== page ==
Well the box is really big, and the grid is really small, and the file size is huge. Like 60 gigabytes huge. That’s partly because it registers millions of points on the hull, and partly because the equipment doesn’t know you just want the boat so it measures everything. I mean everything. It’s called a point cloud. When Andrew first measured Bolero inside our shop, the whole building was in the point cloud. The bandsaw was there, the table saw was there, the gantry crane was there, you could even see where people had been standing. It reminded me of scenes from The Matrix.

Point cloud image in the rough. Courtesy of Andrew Williams
After measuring Andrew begins what he calls “thinning”, essentially throwing out the millions of points you’re not interested in, and the file size comes down. Next he creates something called a mesh from the points, and again the file size comes down. A mesh is a series of polygons connecting every point in the point cloud. The resulting surface, or collection of polygons, can look crude or quite refined depending on the number of points. Take a look at these polygon meshes of a hand and you’ll see what I mean. 

Andrew has to measure a bigger surface to be sure, but also has far less rapid shape change and millions of points to work with. At this stage in the process he is able to do some smoothing or fairing as needed, always with the ability to limit allowable deviation from the measured points. The final step is to convert the mesh to Non-uniform rational B-Spline or NURBS geometry. It’s here that the filesize drops to a useful size of a few megabytes. I have to confess I can’t explain this last process of converting a polygon mesh to a NURBS surface. It requires a level of mathematical understanding that I do not have, but sufficient to say this last part is done with specialized software.  NURBS geometry is what’s used by design professionals to design everything from cell phones and cameras, to jewelry and yachts. If you’ve ever seen a computer model rendering of anything that doesn’t yet exist, odds are it’s due to the work of Pierre Bezier and Paul de Casteljau, creators of NURBS modeling program.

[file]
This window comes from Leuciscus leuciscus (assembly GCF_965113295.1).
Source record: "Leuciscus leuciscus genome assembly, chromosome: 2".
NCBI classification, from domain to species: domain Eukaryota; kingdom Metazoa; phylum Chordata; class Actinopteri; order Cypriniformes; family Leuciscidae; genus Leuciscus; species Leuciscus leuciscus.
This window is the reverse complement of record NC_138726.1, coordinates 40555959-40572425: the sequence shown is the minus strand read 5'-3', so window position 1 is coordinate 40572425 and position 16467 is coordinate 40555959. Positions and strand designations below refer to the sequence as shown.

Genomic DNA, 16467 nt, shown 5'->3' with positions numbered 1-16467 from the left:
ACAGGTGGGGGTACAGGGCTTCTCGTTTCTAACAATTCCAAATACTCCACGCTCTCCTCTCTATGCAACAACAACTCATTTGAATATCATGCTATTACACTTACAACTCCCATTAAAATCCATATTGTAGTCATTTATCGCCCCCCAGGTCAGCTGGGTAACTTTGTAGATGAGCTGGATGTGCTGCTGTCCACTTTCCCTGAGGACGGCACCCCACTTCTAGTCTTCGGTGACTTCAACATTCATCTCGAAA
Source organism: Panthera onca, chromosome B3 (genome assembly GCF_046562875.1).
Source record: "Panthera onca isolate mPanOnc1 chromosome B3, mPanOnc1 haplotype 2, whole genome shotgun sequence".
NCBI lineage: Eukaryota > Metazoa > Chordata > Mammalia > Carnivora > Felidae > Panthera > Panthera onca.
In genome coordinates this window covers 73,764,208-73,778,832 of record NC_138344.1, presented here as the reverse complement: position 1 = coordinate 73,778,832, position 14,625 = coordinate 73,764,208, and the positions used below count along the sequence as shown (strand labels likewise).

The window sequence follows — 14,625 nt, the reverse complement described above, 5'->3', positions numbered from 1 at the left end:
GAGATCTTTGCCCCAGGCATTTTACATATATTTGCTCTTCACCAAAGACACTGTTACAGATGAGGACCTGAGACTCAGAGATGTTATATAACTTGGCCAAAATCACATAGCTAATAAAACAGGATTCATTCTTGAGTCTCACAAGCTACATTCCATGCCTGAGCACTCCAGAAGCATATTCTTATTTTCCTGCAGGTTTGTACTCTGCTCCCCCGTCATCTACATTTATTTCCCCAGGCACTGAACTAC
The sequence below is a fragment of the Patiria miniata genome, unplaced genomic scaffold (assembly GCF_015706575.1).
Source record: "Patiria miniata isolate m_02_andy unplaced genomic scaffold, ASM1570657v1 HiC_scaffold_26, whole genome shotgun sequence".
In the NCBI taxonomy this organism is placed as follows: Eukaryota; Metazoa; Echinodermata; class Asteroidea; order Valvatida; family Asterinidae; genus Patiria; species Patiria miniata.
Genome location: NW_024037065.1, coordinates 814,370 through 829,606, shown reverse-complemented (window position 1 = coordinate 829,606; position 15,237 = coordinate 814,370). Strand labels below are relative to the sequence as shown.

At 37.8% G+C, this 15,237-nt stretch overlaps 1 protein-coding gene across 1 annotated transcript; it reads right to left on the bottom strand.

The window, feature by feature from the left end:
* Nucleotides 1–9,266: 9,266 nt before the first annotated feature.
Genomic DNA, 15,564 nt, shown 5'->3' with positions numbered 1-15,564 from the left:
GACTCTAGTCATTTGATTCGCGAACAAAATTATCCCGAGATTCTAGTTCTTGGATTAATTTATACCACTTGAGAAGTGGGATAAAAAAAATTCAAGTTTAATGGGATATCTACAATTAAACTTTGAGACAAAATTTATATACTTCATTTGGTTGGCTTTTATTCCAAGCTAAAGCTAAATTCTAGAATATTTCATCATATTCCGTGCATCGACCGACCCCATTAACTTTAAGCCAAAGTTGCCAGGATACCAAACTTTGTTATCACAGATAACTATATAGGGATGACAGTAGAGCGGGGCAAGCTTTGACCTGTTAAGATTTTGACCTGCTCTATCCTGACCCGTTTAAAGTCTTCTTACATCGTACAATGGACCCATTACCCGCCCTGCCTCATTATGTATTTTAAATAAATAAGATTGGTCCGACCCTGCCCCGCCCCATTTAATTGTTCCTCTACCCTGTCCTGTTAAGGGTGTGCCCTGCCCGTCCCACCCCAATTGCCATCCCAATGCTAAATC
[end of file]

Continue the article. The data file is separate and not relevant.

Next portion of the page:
In the end what we have is a computer model of the boat. It’s a simple matter to reproduce the designer’s grid of waterlines, sections, and diagonals and project them onto the hull model. Print this at a corresponding scale on transparent media, and you can overlay the existing lines on the original lines to analyze how the hull shape differs from the original boat, or at least from the boat the designer originally intended. Furthermore, if we thought to record where the boat was floating before we took it out of the water we can use the model to rapidly and accurately calculate, moment to trim, sinkage, displacement/weight, wetted surface area, and various performance ratios. Armed with that data we’re much better placed to enter the conversation about whether those proposed changes are improvements or compromises after all.

-Brendan Riordan 

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Location: Rockport, Maine, United States

Rockport Marine is a group of talented craftspeople who design, build and restore wooden yachts with unparalleled expertise.